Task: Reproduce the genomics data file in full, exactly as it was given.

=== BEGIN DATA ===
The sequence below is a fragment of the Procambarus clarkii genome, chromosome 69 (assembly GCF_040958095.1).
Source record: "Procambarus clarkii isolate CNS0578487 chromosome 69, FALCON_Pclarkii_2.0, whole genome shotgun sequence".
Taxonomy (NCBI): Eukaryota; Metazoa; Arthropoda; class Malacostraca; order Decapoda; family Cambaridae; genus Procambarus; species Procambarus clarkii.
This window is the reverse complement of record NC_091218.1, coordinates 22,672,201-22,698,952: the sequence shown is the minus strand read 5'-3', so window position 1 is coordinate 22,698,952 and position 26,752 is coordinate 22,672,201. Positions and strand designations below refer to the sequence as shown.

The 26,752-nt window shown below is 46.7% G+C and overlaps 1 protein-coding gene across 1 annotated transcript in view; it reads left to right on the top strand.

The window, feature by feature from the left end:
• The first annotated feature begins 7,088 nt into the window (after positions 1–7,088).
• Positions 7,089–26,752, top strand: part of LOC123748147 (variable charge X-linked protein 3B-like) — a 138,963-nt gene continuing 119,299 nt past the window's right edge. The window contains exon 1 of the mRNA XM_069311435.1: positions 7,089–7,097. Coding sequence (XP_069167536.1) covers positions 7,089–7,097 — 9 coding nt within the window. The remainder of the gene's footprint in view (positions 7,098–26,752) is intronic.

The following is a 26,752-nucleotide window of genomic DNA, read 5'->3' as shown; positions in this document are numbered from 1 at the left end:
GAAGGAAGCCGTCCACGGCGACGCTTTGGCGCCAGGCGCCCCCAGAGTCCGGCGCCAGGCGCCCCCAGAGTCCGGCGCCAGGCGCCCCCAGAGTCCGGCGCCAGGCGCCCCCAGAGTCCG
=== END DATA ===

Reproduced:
The sequence below is a fragment of the Procambarus clarkii genome, chromosome 69 (assembly GCF_040958095.1).
Source record: "Procambarus clarkii isolate CNS0578487 chromosome 69, FALCON_Pclarkii_2.0, whole genome shotgun sequence".
Taxonomy (NCBI): Eukaryota; Metazoa; Arthropoda; class Malacostraca; order Decapoda; family Cambaridae; genus Procambarus; species Procambarus clarkii.
This window is the reverse complement of record NC_091218.1, coordinates 22,672,201-22,698,952: the sequence shown is the minus strand read 5'-3', so window position 1 is coordinate 22,698,952 and position 26,752 is coordinate 22,672,201. Positions and strand designations below refer to the sequence as shown.

The 26,752-nt window shown below is 46.7% G+C and overlaps 1 protein-coding gene across 1 annotated transcript in view; it reads left to right on the top strand.

The window, feature by feature from the left end:
• The first annotated feature begins 7,088 nt into the window (after positions 1–7,088).
• Positions 7,089–26,752, top strand: part of LOC123748147 (variable charge X-linked protein 3B-like) — a 138,963-nt gene continuing 119,299 nt past the window's right edge. The window contains exon 1 of the mRNA XM_069311435.1: positions 7,089–7,097. Coding sequence (XP_069167536.1) covers positions 7,089–7,097 — 9 coding nt within the window. The remainder of the gene's footprint in view (positions 7,098–26,752) is intronic.

The following is a 26,752-nucleotide window of genomic DNA, read 5'->3' as shown; positions in this document are numbered from 1 at the left end:
GAAGGAAGCCGTCCACGGCGACGCTTTGGCGCCAGGCGCCCCCAGAGTCCGGCGCCAGGCGCCCCCAGAGTCCGGCGCCAGGCGCCCCCAGAGTCCGGCGCCAGGCGCCCCCAGAGTCCG